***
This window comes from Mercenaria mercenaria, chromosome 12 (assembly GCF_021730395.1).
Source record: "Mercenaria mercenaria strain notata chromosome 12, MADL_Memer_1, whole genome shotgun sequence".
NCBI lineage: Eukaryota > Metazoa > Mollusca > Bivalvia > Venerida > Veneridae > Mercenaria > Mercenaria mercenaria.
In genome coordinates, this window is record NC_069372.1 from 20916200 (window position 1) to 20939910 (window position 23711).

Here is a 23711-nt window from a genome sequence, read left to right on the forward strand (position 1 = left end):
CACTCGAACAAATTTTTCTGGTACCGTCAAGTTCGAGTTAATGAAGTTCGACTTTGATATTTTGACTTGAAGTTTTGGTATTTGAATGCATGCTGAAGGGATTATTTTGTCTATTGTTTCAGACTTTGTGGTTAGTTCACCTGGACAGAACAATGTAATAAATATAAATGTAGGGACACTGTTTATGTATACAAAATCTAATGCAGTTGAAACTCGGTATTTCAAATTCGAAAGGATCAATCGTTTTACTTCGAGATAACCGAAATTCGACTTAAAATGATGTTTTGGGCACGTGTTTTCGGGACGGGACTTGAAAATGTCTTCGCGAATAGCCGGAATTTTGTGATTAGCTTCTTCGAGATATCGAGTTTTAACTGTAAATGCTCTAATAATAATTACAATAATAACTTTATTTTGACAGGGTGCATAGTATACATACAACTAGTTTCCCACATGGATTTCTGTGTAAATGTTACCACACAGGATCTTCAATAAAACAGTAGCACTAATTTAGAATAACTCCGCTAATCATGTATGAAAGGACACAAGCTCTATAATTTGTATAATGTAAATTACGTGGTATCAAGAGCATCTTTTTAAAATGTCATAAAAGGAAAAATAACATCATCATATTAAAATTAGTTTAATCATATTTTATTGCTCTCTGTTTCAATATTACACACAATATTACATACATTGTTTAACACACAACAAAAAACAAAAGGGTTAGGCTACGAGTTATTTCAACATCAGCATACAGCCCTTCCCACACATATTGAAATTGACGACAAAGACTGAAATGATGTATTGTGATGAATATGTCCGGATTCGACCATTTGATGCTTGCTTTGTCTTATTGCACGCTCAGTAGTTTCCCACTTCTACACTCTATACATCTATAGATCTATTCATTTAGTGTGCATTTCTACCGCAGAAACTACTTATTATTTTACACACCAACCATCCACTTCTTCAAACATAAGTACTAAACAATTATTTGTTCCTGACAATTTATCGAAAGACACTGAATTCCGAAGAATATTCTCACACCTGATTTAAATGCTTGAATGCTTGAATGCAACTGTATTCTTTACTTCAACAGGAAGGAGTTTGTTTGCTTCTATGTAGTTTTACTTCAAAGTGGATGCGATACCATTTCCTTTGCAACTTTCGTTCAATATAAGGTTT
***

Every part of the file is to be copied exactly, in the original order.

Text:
This window comes from Mercenaria mercenaria, chromosome 12 (assembly GCF_021730395.1).
Source record: "Mercenaria mercenaria strain notata chromosome 12, MADL_Memer_1, whole genome shotgun sequence".
NCBI lineage: Eukaryota > Metazoa > Mollusca > Bivalvia > Venerida > Veneridae > Mercenaria > Mercenaria mercenaria.
In genome coordinates, this window is record NC_069372.1 from 20916200 (window position 1) to 20939910 (window position 23711).

Here is a 23711-nt window from a genome sequence, read left to right on the forward strand (position 1 = left end):
CACTCGAACAAATTTTTCTGGTACCGTCAAGTTCGAGTTAATGAAGTTCGACTTTGATATTTTGACTTGAAGTTTTGGTATTTGAATGCATGCTGAAGGGATTATTTTGTCTATTGTTTCAGACTTTGTGGTTAGTTCACCTGGACAGAACAATGTAATAAATATAAATGTAGGGACACTGTTTATGTATACAAAATCTAATGCAGTTGAAACTCGGTATTTCAAATTCGAAAGGATCAATCGTTTTACTTCGAGATAACCGAAATTCGACTTAAAATGATGTTTTGGGCACGTGTTTTCGGGACGGGACTTGAAAATGTCTTCGCGAATAGCCGGAATTTTGTGATTAGCTTCTTCGAGATATCGAGTTTTAACTGTAAATGCTCTAATAATAATTACAATAATAACTTTATTTTGACAGGGTGCATAGTATACATACAACTAGTTTCCCACATGGATTTCTGTGTAAATGTTACCACACAGGATCTTCAATAAAACAGTAGCACTAATTTAGAATAACTCCGCTAATCATGTATGAAAGGACACAAGCTCTATAATTTGTATAATGTAAATTACGTGGTATCAAGAGCATCTTTTTAAAATGTCATAAAAGGAAAAATAACATCATCATATTAAAATTAGTTTAATCATATTTTATTGCTCTCTGTTTCAATATTACACACAATATTACATACATTGTTTAACACACAACAAAAAACAAAAGGGTTAGGCTACGAGTTATTTCAACATCAGCATACAGCCCTTCCCACACATATTGAAATTGACGACAAAGACTGAAATGATGTATTGTGATGAATATGTCCGGATTCGACCATTTGATGCTTGCTTTGTCTTATTGCACGCTCAGTAGTTTCCCACTTCTACACTCTATACATCTATAGATCTATTCATTTAGTGTGCATTTCTACCGCAGAAACTACTTATTATTTTACACACCAACCATCCACTTCTTCAAACATAAGTACTAAACAATTATTTGTTCCTGACAATTTATCGAAAGACACTGAATTCCGAAGAATATTCTCACACCTGATTTAAATGCTTGAATGCTTGAATGCAACTGTATTCTTTACTTCAACAGGAAGGAGTTTGTTTGCTTCTATGTAGTTTTACTTCAAAGTGGATGCGATACCATTTCCTTTGCAACTTTCGTTCAATATAAGGTTT